Oppermann unopposed as ACS President – Clarke ruled ineligible

4 March 2020

The new President of the troubled Australian Computer Society will almost certainly be Dr Ian Oppermann, Chief Data Scientist for the NSW Government.

He will be unopposed at the 11 March election after his only rival, Dr Roger Clarke, was ruled ineligible to stand under the restrictive rules of the Society’s voting procedure.

Dr Clarke’s candidacy was always a longshot. He is the leader of the rebel group that successfully challenged the improperly conducted vote ACS held October 2019 in an attempt to reconstitute it into a company limited by guarantee.

He stood to provide an alternative, but was rejected on the grounds that his previous membership of the national committee – a requirement for President – was not relevant because it was when the National Management Committee was called a Council, before constitutional changes ten years ago.

ACS is currently without a President for the first time in its 52 year history. So confident was the National Management Committee of success in October’s vote that it did not run elections for positions, including that of President, which would not have been needed under the new constitution.

The candidacy of Professor Ashley Goldsworthy, who stood for membership Vice President, was also rejected, on the grounds that he was not endorsed by a majority of the state and territory boards. This is despite the fact that he is the only person to have been both president and CEO of ACS. He is an ally of Dr Clarke’s and has been even more critical of ACS management.

“The eligibility criteria reduced the number of possible candidates to well under 1% of the professional membership,” Dr Clarke told iTWire after his candidacy was rejected. “The rule they invoked to exclude me is pretty obscure.

“They say that there are no transition provisions, and they assert (probably unjustifiably) that the position I held back then wasn’t relevant anyway.”

Dr Clarke is the leader of a vocal group of mostly senior ACS members who are opposed to the direction of ACS and the strategies it is adopting to become more commercial. He said he would continue to oppose the position of the current CEO and Management Committee.

“The actual damage done to our cause by this is pretty limited,” he said. “Even if Ashley and I had both won, it would not have been enough to change balance of power within the Management Committee. They have some iron-clad support already in there, and the inside running on some positions.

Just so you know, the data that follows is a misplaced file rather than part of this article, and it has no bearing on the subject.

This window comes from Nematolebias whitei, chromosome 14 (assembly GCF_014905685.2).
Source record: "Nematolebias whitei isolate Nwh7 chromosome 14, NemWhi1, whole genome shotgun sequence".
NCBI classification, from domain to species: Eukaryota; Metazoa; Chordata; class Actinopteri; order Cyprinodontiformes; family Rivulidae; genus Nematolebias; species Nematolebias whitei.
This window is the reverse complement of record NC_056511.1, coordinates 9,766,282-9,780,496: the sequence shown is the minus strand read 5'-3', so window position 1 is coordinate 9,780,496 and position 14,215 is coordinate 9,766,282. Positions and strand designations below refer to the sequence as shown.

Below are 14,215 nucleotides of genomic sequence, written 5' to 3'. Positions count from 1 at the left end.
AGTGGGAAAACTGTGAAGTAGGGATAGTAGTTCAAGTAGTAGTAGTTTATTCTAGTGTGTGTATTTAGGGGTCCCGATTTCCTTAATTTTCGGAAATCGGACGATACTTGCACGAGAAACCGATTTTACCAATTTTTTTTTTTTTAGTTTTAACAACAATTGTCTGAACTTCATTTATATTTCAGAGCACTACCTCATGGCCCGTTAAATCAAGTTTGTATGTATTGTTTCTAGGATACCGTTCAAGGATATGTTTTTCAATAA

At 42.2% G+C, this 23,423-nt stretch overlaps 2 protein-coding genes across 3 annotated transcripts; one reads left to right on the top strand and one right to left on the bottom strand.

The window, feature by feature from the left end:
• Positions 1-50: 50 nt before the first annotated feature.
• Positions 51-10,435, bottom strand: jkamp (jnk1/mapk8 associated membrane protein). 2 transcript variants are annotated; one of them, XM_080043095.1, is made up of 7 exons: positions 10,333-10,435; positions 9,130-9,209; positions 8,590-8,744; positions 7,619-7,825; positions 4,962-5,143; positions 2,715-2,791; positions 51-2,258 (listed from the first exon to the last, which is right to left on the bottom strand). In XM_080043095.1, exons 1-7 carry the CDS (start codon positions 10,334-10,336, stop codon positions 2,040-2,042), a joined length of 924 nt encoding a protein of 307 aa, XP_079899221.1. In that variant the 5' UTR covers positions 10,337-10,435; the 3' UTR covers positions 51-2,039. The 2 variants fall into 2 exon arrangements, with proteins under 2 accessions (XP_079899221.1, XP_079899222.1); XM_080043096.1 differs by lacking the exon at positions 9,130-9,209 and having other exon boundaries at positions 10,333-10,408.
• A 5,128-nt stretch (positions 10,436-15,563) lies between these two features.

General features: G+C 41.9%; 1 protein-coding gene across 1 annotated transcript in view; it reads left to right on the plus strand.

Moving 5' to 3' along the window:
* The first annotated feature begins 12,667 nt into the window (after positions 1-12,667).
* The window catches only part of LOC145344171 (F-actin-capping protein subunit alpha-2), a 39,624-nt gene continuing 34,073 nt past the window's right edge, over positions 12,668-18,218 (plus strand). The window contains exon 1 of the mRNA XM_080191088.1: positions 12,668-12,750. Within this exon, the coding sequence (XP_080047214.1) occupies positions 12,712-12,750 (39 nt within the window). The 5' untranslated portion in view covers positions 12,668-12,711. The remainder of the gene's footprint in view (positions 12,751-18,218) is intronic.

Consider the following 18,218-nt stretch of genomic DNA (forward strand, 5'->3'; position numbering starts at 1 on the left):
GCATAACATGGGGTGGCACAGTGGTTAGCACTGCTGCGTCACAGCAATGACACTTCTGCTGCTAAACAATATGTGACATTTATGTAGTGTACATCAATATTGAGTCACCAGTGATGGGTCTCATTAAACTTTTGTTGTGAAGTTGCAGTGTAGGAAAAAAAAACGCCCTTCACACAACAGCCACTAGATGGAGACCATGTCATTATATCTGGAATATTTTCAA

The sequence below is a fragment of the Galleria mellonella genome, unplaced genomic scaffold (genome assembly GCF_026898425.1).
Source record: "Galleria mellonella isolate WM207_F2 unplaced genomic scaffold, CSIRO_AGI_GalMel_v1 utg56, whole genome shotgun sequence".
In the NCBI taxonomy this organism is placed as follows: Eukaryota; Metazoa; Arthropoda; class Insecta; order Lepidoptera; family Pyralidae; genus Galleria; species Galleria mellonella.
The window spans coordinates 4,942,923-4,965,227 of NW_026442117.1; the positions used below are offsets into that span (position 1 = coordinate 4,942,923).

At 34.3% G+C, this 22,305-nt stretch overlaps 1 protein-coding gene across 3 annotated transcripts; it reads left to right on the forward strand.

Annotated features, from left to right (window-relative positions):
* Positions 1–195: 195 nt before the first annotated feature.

“It’s even something of a positive that they’re so keen to keep us off the ballot. It suggests that they’re a lot less sure of their support than they were last year. We will continue our opposition to their attempts to alter the Constitution, which we believe is not in the interests of members.”

Dr Clarke said that management was further trying to restrict voting by insisting that all electors for the vacant positions for President, Vice President and Management Committee members on 11 March must be physically present in Sydney to cast their vote.

“They won’t let people vote in advance or vote remotely. For people in the Northern Territory or Western Australia that means a day’s travelling on either side of a Wednesday meeting. That’s three days out of the workplace, just to vote for one from two for Vice-President and two from six for the last two National Congress representative positions.”

Professor Goldsworthy was typically colourful in his comments. “Tammany Hall is alive and well,” he told iTWire. That was a reference to the notoriously corrupt New York political outfit that became a byword for vote stacking (he is a former Federal President of the Liberal Party). “Draw the curtains and don’t let the sunshine in.”

“This makes it even more important that future court discussions result in a more open, member based, responsible and transparent management. Who knows, professionalism may emerge in the end.”

Likely President Dr Ian Oppermann is not identified with either side in the increasingly acrimonious debate over the future of ACS. He is a widely respected figure in the industry, a former Nokia executive and CSIRO director. He is NSW’s first Chief Data Scientist and CEO of the state’s Data Analytics Centre.

He is also President of the Australia National Committee of the International Electrotechnical Commission (IEC) and the incoming President of the JTC1, the influential joint technical committee of the International Organization for Standardization and the IEC, which oversees many IT standards.

ACS President is an honorary, but influential, position. Dr Oppermann will need all the skills that his impressive credentials suggest he possesses to navigate his way through the current situation. He told iTWire he is unable to comment on behalf of ACS before the vote.

He did say that he has heard many people dedicated to the future of ACS express deep and diverse concerns about the current direction. “Rebuilding these relationships will be an important part of moving forward.”

iTWire’s repeated requests for an interview with ACS CEO Andrew Johnson remain unanswered.